Devil's Tongue flower comes to life in continuing five-year cycle
A rare plant at the McMaster Biology Greenhouse is finally showing its true colours (and odours), and may not bloom for another five years.
The towering Devil's Tongue, also known as a Voodoo Lily or Amorphophallus konjac, is native to tropical Indonesia and has the dubious distinction of being one of the smelliest plants on earth.
The flowering at McMaster was a remarkable surprise.
"I was told by someone a plant flowered at the Royal Botanical Gardens many years ago, but I can find no record of it blooming at the RBG. Our plant may not bloom for another five years or so," said greenhouse technician Arthur Yeas.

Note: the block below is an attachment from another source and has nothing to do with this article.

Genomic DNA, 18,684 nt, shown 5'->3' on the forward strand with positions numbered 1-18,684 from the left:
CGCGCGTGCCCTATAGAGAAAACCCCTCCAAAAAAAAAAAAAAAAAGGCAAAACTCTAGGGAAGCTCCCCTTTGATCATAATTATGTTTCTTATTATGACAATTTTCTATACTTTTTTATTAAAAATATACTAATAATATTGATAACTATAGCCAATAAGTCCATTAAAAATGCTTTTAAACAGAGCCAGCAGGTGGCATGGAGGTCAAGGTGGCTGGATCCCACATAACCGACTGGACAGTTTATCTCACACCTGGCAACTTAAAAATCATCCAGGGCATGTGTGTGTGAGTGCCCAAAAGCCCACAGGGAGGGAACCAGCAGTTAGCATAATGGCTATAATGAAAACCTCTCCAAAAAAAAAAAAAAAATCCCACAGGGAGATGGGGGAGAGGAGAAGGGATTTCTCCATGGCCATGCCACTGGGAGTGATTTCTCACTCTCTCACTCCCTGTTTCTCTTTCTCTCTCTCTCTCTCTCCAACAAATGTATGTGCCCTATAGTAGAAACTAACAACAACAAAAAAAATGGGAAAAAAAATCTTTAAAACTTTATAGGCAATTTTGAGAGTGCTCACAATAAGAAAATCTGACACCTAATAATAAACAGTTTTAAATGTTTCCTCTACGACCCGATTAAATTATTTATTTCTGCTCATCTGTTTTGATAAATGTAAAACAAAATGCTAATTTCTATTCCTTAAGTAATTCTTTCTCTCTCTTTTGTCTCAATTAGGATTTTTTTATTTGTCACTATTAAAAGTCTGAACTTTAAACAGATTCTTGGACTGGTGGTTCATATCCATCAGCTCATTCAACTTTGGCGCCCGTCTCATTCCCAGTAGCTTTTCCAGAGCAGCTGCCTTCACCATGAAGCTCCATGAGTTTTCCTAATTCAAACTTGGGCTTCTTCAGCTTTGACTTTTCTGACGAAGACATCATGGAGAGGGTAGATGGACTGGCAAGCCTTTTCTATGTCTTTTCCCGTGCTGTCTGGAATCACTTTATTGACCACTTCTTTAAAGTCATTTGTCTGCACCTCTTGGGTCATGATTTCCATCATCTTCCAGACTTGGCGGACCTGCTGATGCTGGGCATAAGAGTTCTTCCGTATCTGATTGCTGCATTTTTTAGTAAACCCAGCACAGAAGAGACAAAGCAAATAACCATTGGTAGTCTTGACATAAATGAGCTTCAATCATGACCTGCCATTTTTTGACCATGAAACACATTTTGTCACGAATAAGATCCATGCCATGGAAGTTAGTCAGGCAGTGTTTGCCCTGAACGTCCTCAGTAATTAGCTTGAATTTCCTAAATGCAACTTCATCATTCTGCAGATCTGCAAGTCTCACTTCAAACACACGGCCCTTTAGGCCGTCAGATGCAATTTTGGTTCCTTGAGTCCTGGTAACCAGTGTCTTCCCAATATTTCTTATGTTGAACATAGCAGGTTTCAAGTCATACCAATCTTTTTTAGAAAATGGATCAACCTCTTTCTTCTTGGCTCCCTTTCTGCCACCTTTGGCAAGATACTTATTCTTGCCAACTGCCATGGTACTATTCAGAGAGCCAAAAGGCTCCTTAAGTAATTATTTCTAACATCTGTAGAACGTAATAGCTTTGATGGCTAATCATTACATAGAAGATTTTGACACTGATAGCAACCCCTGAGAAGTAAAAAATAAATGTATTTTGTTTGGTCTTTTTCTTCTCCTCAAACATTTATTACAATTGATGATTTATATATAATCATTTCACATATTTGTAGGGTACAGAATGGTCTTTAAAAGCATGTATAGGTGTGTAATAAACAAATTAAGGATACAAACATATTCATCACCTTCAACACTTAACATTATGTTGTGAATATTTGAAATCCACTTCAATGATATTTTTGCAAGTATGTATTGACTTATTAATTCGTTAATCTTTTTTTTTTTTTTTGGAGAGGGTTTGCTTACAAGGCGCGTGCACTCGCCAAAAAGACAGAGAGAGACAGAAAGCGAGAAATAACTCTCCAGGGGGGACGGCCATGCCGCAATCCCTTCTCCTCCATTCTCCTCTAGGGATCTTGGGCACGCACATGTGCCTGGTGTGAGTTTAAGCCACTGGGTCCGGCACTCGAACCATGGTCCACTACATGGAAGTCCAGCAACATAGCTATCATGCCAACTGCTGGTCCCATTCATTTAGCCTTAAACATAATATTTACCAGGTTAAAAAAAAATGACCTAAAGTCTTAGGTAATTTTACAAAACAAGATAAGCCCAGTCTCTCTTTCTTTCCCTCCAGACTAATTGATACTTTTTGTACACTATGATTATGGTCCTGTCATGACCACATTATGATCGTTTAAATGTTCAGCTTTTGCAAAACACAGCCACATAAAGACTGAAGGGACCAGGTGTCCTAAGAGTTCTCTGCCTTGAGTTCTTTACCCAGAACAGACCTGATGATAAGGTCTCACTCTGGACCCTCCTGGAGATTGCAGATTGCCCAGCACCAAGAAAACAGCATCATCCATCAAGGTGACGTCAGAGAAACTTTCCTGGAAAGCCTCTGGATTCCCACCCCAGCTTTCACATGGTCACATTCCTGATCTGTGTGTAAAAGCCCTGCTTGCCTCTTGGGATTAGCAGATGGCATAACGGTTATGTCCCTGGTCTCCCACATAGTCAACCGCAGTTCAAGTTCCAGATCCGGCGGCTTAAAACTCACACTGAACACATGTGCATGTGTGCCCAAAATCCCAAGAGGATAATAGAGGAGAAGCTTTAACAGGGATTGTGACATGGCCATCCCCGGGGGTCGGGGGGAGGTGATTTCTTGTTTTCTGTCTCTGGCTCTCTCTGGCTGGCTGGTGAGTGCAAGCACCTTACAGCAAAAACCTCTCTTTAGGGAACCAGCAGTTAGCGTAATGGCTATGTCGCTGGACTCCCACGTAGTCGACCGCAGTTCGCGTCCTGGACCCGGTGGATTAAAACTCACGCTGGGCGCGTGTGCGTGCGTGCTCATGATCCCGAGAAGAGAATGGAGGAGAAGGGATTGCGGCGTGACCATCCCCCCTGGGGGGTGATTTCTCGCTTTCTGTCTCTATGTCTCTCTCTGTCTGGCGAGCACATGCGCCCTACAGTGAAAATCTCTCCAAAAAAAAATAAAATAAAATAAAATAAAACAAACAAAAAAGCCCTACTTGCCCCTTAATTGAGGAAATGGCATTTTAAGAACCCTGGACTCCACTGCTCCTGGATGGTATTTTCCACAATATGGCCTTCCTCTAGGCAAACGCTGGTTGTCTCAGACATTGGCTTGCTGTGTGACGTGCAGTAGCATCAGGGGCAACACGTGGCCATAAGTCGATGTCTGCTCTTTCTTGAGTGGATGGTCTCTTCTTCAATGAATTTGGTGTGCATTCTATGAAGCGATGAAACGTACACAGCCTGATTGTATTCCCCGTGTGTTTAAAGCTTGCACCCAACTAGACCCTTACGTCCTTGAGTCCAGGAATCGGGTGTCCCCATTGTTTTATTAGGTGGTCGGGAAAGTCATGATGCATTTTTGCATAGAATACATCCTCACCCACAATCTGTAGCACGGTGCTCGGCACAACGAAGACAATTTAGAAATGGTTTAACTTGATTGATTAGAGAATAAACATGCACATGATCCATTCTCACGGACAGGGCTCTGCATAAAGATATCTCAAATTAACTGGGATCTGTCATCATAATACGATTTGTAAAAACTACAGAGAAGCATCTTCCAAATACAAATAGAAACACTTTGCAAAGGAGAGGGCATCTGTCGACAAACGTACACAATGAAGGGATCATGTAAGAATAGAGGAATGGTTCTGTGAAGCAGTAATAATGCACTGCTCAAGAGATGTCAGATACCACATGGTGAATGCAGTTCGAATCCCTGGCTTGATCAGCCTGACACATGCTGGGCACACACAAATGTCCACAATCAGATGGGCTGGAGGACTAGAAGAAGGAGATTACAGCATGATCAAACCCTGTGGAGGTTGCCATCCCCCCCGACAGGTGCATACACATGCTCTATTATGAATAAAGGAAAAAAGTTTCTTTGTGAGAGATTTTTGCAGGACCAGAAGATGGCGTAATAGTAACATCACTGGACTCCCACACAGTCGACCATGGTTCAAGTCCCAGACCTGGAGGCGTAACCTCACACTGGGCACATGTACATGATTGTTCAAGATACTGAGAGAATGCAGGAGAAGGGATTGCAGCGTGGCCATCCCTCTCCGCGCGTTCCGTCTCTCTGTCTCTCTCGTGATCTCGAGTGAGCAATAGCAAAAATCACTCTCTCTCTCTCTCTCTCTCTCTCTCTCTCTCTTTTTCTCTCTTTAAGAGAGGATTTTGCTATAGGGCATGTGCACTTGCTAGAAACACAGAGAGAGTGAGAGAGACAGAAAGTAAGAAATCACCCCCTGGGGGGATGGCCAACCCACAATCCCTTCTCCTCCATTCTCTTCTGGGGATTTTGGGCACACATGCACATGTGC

"I do not believe exceptionally large specimens of this plant are common in our part of the world. Our flower is growing from a corm weighing 10 pounds, and the bud was growing six-eight inches every day."
Despite its pungent corpse-like aroma, the Devil's Tongue has been used in food and medicine for more than 1,500 years.
The Japanese make a popular dish from the plant known as konnyaku. Those who eat the dish are said to be devouring the devil's tongue.
In medical circles, it is an important ingredient in weight loss products such as Lipozene and PGX Daily. Studies show it can reduce bad cholesterol and raise good cholesterol in the blood. It can also stabilize blood sugar levels, and may play a role in managing diabetes.